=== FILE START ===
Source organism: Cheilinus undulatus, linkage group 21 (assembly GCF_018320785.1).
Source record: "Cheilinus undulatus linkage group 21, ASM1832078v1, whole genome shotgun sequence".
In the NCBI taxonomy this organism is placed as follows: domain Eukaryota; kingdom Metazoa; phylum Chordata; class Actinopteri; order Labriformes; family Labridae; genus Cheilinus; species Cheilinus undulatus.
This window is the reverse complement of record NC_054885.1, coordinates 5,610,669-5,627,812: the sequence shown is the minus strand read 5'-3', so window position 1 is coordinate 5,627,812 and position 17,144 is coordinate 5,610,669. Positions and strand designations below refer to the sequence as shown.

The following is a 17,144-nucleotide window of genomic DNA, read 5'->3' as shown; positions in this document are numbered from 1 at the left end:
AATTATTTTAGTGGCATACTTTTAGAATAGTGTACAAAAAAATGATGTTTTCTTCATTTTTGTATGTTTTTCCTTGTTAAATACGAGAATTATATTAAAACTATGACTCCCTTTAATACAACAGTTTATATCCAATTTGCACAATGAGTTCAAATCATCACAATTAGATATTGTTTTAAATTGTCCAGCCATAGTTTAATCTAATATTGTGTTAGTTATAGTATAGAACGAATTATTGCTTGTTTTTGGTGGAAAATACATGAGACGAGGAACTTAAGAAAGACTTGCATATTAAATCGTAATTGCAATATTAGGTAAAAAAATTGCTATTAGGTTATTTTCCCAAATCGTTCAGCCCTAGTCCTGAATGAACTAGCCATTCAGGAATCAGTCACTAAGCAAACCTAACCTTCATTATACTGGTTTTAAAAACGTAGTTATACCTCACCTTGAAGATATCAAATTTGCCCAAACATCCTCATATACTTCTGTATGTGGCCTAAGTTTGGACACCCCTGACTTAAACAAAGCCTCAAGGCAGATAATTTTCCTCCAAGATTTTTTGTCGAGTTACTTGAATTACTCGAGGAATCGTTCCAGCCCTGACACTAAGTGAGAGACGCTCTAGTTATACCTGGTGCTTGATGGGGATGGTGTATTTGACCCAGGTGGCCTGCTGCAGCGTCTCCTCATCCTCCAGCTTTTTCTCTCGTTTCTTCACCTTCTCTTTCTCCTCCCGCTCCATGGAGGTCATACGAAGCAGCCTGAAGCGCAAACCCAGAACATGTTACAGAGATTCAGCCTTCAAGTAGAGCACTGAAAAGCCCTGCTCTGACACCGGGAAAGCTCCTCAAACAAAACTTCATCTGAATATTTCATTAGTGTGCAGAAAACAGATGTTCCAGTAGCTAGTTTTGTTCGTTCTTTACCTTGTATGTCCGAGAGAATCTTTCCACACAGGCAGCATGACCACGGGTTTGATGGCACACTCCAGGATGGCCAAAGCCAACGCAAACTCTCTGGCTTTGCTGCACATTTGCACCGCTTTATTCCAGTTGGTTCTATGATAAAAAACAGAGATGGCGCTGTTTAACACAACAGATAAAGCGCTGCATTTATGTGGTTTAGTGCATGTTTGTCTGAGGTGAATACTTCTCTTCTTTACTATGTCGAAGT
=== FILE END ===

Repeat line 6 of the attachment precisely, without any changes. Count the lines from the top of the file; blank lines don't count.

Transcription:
AATTATTTTAGTGGCATACTTTTAGAATAGTGTACAAAAAAATGATGTTTTCTTCATTTTTGTATGTTTTTCCTTGTTAAATACGAGAATTATATTAAAACTATGACTCCCTTTAATACAACAGTTTATATCCAATTTGCACAATGAGTTCAAATCATCACAATTAGATATTGTTTTAAATTGTCCAGCCATAGTTTAATCTAATATTGTGTTAGTTATAGTATAGAACGAATTATTGCTTGTTTTTGGTGGAAAATACATGAGACGAGGAACTTAAGAAAGACTTGCATATTAAATCGTAATTGCAATATTAGGTAAAAAAATTGCTATTAGGTTATTTTCCCAAATCGTTCAGCCCTAGTCCTGAATGAACTAGCCATTCAGGAATCAGTCACTAAGCAAACCTAACCTTCATTATACTGGTTTTAAAAACGTAGTTATACCTCACCTTGAAGATATCAAATTTGCCCAAACATCCTCATATACTTCTGTATGTGGCCTAAGTTTGGACACCCCTGACTTAAACAAAGCCTCAAGGCAGATAATTTTCCTCCAAGATTTTTTGTCGAGTTACTTGAATTACTCGAGGAATCGTTCCAGCCCTGACACTAAGTGAGAGACGCTCTAGTTATACCTGGTGCTTGATGGGGATGGTGTATTTGACCCAGGTGGCCTGCTGCAGCGTCTCCTCATCCTCCAGCTTTTTCTCTCGTTTCTTCACCTTCTCTTTCTCCTCCCGCTCCATGGAGGTCATACGAAGCAGCCTGAAGCGCAAACCCAGAACATGTTACAGAGATTCAGCCTTCAAGTAGAGCACTGAAAAGCCCTGCTCTGACACCGGGAAAGCTCCTCAAACAAAACTTCATCTGAATATTTCATTAGTGTGCAGAAAACAGATGTTCCAGTAGCTAGTTTTGTTCGTTCTTTACCTTGTATGTCCGAGAGAATCTTTCCACACAGGCAGCATGACCACGGGTTTGATGGCACACTCCAGGATGGCCAAAGCCAACGCAAACTCTCTGGCTTTGCTGCACATTTGCACCGCTTTATTCCAGTTGGTTCTATGATAAAAAACAGAGATGGCGCTGTTTAACACAACAGATAAAGCGCTGCATTTATGTGGTTTAGTGCATGTTTGTCTGAGGTGAATACTTCTCTTCTTTACTATGTCGAAGT